Artists always had to pay their dues. The fees are even higher these days. Inflation, you know.





This month we lost another outlet for writers of short fiction and poetry. Pithy Pages has closed their doors. Writers, of course, need readers but unless readers support the writers by buying their works, contributing to their continued efforts, and commenting on their blog pages, then the accomplished writers will be driven to other ways of communication of will give up their efforts entirely. The publishers at Pithy Pages have gracefully allowed me to reprint their final comments on their short-lived project.


From the Publishers of Pithy Pages For Erudite Readers


This is our last issue  and quite frankly we think it is unfortunate. We have had a wonderful time reading the many, many stories submitted by a wide range of authors. One of the most difficult things any publisher must do is select a few stories for publication from the many received. The authors we have published have proven to be as gracious as they are talented, making our relationships with them both pleasurable and satisfying.

The fact that we have enjoyed our foray into the publishing world begs the question: Why are we ending our publication? The quick and easy answer is that our publishers and editors are talented writers and avid readers, but lousy business people. The longer answer is a bit more complicated.

In their role as authors, our staff members are constantly writing and submitting their works to a variety of venues for publication. When a publisher accepts their work, they would like to be paid a decent rate.

Unfortunately there are fewer and fewer publishers who will (or can) pay a good rate, making competition among authors fierce for the few spots available. Why is that so?

Publishers too, would like to be paid for their time and effort. To do this each publisher must decide to work as a profit or non-profit company. Pithy Pages chose the former because our publishers believe that the literary public, rather than government or some wealthy foundation, should support the publication of the short fiction they read or write. That being said, there are two ways to generate revenue from a publication: subscription fees and/or advertising. We tried both with dismal results. It turns out that there is more interest in writing short fiction than in reading it. It seems that the only people left to support the publication of short fiction are the authors working in the genre. Unfortunately, short fiction authors are under the incorrect assumption that people are lining up to read their work … They should be (it is really, really good) but they’re not, preferring the latest full-length novel (now showing as a movie).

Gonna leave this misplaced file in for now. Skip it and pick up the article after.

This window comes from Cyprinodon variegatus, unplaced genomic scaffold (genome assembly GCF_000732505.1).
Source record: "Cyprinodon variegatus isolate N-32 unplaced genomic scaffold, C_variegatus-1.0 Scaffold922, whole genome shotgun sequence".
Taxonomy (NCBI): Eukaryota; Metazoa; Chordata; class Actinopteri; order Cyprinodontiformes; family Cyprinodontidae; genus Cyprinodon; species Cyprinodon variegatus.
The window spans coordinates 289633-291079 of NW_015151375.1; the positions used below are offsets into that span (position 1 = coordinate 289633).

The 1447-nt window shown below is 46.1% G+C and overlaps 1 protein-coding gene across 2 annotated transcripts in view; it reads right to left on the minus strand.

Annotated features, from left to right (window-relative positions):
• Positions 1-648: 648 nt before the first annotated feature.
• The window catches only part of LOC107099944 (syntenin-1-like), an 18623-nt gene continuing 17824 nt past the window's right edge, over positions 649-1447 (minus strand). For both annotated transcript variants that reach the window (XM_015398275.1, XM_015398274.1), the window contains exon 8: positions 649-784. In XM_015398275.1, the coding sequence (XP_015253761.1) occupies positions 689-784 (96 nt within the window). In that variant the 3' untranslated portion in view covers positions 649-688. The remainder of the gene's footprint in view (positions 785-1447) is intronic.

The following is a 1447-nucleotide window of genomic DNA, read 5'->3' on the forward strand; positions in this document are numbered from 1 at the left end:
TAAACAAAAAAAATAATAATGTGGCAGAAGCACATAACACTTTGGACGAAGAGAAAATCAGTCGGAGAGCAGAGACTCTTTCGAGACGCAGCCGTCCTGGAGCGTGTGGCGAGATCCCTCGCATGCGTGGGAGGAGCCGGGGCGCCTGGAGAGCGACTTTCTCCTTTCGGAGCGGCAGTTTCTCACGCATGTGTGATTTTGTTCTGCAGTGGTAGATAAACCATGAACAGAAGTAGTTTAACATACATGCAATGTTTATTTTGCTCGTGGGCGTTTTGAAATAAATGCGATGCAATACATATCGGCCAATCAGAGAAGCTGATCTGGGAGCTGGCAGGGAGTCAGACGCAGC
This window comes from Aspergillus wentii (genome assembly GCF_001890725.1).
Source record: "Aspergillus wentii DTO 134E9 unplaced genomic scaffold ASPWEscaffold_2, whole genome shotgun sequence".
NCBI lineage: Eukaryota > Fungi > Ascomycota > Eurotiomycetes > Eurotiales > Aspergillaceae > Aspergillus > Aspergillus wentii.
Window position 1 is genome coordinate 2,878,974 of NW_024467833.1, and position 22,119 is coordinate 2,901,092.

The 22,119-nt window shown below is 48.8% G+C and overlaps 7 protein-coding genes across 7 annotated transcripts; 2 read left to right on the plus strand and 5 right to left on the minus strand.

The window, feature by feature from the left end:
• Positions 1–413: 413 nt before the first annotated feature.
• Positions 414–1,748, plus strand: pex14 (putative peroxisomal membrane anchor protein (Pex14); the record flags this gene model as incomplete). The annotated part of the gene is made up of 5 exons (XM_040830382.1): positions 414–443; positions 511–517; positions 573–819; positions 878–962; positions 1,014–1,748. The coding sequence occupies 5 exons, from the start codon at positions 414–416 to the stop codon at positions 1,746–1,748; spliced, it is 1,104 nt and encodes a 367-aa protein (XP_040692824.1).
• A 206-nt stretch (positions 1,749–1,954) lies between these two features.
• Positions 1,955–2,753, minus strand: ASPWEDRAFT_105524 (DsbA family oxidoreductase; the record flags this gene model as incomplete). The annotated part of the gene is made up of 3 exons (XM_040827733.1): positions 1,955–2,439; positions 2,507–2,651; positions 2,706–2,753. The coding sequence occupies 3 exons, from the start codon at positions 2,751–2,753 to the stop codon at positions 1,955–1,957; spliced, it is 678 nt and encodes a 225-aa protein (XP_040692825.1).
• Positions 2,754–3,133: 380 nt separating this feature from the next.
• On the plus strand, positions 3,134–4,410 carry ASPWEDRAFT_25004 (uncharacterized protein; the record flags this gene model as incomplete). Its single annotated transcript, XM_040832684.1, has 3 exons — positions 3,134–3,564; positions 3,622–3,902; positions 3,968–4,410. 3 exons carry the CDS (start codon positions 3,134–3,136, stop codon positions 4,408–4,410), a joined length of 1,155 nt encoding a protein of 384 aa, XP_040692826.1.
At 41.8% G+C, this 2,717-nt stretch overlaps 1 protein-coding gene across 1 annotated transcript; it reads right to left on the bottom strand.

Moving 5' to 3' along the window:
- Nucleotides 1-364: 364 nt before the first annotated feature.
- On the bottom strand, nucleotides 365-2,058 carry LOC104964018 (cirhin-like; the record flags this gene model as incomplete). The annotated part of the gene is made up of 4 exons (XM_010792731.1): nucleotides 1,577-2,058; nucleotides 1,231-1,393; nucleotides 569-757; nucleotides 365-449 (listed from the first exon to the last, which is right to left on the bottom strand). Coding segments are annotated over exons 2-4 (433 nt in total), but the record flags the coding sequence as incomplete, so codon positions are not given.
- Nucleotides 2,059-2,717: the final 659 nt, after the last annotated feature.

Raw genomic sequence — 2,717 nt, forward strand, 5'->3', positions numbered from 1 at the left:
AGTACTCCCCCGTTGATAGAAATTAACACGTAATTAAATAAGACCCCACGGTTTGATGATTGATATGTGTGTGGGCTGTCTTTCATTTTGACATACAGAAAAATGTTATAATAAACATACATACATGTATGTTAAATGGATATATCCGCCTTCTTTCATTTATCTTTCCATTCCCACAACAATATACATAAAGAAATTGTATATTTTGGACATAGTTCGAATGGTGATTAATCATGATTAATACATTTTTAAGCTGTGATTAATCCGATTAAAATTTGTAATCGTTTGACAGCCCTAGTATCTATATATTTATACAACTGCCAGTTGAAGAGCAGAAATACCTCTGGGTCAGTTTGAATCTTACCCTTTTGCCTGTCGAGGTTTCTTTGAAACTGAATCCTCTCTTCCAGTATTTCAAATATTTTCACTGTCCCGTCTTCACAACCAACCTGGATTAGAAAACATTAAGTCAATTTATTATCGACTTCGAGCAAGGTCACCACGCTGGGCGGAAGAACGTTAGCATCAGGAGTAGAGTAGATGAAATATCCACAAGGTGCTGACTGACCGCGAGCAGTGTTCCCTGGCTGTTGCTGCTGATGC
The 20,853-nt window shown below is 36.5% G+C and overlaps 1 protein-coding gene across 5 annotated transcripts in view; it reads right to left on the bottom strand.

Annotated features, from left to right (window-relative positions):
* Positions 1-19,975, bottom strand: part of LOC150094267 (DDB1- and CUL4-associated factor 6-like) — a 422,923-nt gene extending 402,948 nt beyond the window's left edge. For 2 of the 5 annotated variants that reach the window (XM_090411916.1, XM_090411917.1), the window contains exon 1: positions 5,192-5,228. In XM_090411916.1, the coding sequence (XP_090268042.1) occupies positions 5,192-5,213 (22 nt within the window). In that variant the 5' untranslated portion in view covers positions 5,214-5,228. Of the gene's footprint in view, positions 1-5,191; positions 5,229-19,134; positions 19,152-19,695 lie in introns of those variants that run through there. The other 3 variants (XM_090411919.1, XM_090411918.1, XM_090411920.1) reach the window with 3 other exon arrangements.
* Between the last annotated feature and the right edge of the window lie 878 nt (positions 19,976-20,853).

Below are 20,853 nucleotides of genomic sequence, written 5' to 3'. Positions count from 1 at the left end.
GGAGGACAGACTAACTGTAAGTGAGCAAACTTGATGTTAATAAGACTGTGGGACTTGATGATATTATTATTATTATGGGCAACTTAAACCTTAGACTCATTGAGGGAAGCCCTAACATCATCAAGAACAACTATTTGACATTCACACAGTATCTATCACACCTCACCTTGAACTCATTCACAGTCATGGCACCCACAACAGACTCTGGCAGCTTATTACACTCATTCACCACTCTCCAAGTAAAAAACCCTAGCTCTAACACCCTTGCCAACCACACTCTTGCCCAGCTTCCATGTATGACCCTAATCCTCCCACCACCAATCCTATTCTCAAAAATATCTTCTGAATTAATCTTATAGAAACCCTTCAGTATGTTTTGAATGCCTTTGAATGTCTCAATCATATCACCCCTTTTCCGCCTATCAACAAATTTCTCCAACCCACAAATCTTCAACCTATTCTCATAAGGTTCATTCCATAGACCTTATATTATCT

Without direct and active intervention of the writers of short fiction the genre will continue to be a quaint, underpaid, and unappreciated art form. We, therefore, offer the following solution. Every author and aspiring author of short fiction should set aside ten dollars a week to support the publications of short fiction. When this is done, publishers will be able to sell enough subscriptions to stay in business and to continue to offer a decent payday for those authors selected. When those same authors encourage their friends and family to subscribe or advertise in short fiction publications, pay to authors will increase … as will the number of publications. Eventually, short fiction will rebound as a genre to everyone’s benefit.

One good thing has come out of our experience with publishing. Our staff has vowed to subscribe to the magazines they submit items to. … not because they think they will necessarily be published, but because they understand that the health of the short fiction publication market must be maintained or our genre will go the way of the dodo bird. We hope that you will consider taking the same pledge. Together we can keep short fiction alive and viable as a reading and writing choice.

The Publishers and Editors of Pithy Pages For Erudite Readers